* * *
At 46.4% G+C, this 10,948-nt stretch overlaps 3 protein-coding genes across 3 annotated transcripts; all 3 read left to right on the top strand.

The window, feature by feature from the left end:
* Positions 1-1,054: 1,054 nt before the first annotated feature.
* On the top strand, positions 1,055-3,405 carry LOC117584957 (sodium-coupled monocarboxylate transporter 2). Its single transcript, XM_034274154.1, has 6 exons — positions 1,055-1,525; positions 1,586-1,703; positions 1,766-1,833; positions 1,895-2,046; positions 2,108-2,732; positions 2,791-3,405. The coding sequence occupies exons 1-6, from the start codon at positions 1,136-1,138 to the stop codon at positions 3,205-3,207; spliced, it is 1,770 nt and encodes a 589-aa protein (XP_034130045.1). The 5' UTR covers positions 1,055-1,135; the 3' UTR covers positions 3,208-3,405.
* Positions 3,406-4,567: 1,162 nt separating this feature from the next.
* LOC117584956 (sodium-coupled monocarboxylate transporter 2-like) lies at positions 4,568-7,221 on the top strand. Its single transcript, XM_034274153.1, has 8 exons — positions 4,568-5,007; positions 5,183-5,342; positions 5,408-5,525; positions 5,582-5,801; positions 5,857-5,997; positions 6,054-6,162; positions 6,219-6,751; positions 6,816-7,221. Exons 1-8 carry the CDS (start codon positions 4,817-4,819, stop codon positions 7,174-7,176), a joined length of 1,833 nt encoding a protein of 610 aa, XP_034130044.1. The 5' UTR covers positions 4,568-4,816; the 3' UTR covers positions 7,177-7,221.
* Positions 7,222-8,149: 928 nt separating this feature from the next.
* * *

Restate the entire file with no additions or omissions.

At 46.4% G+C, this 10,948-nt stretch overlaps 3 protein-coding genes across 3 annotated transcripts; all 3 read left to right on the top strand.

The window, feature by feature from the left end:
* Positions 1-1,054: 1,054 nt before the first annotated feature.
* On the top strand, positions 1,055-3,405 carry LOC117584957 (sodium-coupled monocarboxylate transporter 2). Its single transcript, XM_034274154.1, has 6 exons — positions 1,055-1,525; positions 1,586-1,703; positions 1,766-1,833; positions 1,895-2,046; positions 2,108-2,732; positions 2,791-3,405. The coding sequence occupies exons 1-6, from the start codon at positions 1,136-1,138 to the stop codon at positions 3,205-3,207; spliced, it is 1,770 nt and encodes a 589-aa protein (XP_034130045.1). The 5' UTR covers positions 1,055-1,135; the 3' UTR covers positions 3,208-3,405.
* Positions 3,406-4,567: 1,162 nt separating this feature from the next.
* LOC117584956 (sodium-coupled monocarboxylate transporter 2-like) lies at positions 4,568-7,221 on the top strand. Its single transcript, XM_034274153.1, has 8 exons — positions 4,568-5,007; positions 5,183-5,342; positions 5,408-5,525; positions 5,582-5,801; positions 5,857-5,997; positions 6,054-6,162; positions 6,219-6,751; positions 6,816-7,221. Exons 1-8 carry the CDS (start codon positions 4,817-4,819, stop codon positions 7,174-7,176), a joined length of 1,833 nt encoding a protein of 610 aa, XP_034130044.1. The 5' UTR covers positions 4,568-4,816; the 3' UTR covers positions 7,177-7,221.
* Positions 7,222-8,149: 928 nt separating this feature from the next.